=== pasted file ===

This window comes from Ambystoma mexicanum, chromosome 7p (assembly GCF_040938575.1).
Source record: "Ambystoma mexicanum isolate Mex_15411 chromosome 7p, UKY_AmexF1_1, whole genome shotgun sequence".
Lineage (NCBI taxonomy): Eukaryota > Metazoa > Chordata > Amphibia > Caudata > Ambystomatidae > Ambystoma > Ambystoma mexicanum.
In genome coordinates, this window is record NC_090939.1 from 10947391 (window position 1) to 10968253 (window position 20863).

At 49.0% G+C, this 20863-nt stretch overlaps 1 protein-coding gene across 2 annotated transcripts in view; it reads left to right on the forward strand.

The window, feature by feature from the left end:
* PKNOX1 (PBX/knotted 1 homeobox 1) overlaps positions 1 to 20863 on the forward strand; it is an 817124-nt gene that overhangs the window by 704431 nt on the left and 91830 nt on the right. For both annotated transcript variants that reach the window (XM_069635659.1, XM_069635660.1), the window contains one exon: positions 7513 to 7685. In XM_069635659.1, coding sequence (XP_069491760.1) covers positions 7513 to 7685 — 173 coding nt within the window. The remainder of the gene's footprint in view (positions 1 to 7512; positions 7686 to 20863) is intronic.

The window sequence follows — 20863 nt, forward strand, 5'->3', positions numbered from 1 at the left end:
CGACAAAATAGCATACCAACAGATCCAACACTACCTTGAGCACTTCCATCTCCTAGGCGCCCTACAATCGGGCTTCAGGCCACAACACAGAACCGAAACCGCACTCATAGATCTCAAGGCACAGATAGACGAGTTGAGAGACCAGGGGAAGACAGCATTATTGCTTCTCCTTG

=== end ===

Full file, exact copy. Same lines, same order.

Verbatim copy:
This window comes from Ambystoma mexicanum, chromosome 7p (assembly GCF_040938575.1).
Source record: "Ambystoma mexicanum isolate Mex_15411 chromosome 7p, UKY_AmexF1_1, whole genome shotgun sequence".
Lineage (NCBI taxonomy): Eukaryota > Metazoa > Chordata > Amphibia > Caudata > Ambystomatidae > Ambystoma > Ambystoma mexicanum.
In genome coordinates, this window is record NC_090939.1 from 10947391 (window position 1) to 10968253 (window position 20863).

At 49.0% G+C, this 20863-nt stretch overlaps 1 protein-coding gene across 2 annotated transcripts in view; it reads left to right on the forward strand.

The window, feature by feature from the left end:
* PKNOX1 (PBX/knotted 1 homeobox 1) overlaps positions 1 to 20863 on the forward strand; it is an 817124-nt gene that overhangs the window by 704431 nt on the left and 91830 nt on the right. For both annotated transcript variants that reach the window (XM_069635659.1, XM_069635660.1), the window contains one exon: positions 7513 to 7685. In XM_069635659.1, coding sequence (XP_069491760.1) covers positions 7513 to 7685 — 173 coding nt within the window. The remainder of the gene's footprint in view (positions 1 to 7512; positions 7686 to 20863) is intronic.

The window sequence follows — 20863 nt, forward strand, 5'->3', positions numbered from 1 at the left end:
CGACAAAATAGCATACCAACAGATCCAACACTACCTTGAGCACTTCCATCTCCTAGGCGCCCTACAATCGGGCTTCAGGCCACAACACAGAACCGAAACCGCACTCATAGATCTCAAGGCACAGATAGACGAGTTGAGAGACCAGGGGAAGACAGCATTATTGCTTCTCCTTG